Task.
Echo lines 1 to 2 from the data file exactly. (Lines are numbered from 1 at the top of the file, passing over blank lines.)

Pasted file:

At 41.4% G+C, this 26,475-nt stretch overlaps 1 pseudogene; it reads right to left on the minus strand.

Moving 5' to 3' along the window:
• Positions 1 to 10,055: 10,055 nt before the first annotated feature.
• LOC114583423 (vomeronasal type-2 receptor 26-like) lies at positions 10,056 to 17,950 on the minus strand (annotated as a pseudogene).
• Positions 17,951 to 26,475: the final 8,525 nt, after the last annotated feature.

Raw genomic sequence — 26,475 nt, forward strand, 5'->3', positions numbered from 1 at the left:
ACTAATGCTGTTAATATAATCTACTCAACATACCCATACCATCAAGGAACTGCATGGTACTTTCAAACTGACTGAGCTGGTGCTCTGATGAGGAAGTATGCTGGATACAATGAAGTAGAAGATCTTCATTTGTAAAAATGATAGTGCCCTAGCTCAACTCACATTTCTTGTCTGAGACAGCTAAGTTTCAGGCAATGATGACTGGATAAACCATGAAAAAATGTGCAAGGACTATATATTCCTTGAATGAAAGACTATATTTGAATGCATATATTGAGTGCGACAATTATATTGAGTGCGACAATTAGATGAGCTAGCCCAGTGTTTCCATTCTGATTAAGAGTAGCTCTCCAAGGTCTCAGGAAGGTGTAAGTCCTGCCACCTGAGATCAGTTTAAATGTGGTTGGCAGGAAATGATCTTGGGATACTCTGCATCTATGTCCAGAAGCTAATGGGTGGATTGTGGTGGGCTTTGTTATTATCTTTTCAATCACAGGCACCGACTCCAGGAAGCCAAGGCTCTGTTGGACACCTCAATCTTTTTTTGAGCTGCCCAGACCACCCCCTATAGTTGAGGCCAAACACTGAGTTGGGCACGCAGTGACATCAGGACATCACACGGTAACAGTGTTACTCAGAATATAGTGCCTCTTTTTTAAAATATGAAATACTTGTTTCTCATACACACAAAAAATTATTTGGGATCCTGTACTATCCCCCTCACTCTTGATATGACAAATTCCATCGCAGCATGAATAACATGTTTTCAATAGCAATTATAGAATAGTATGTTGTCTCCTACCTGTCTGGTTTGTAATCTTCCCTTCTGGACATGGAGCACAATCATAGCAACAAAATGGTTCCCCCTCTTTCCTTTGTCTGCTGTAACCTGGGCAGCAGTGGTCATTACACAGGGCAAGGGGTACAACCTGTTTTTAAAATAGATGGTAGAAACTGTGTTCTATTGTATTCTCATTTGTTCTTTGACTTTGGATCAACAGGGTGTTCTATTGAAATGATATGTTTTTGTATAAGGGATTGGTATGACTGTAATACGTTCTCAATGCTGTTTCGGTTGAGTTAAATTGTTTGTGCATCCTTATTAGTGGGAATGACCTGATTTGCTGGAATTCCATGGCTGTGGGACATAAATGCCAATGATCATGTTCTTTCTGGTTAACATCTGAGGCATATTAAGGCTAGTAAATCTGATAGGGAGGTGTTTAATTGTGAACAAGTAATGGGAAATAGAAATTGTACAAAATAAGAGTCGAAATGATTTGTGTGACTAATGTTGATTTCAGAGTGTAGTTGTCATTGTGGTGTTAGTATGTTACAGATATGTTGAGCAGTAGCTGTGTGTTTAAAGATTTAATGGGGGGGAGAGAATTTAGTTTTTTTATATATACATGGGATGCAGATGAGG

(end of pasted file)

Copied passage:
At 41.4% G+C, this 26,475-nt stretch overlaps 1 pseudogene; it reads right to left on the minus strand.

Moving 5' to 3' along the window: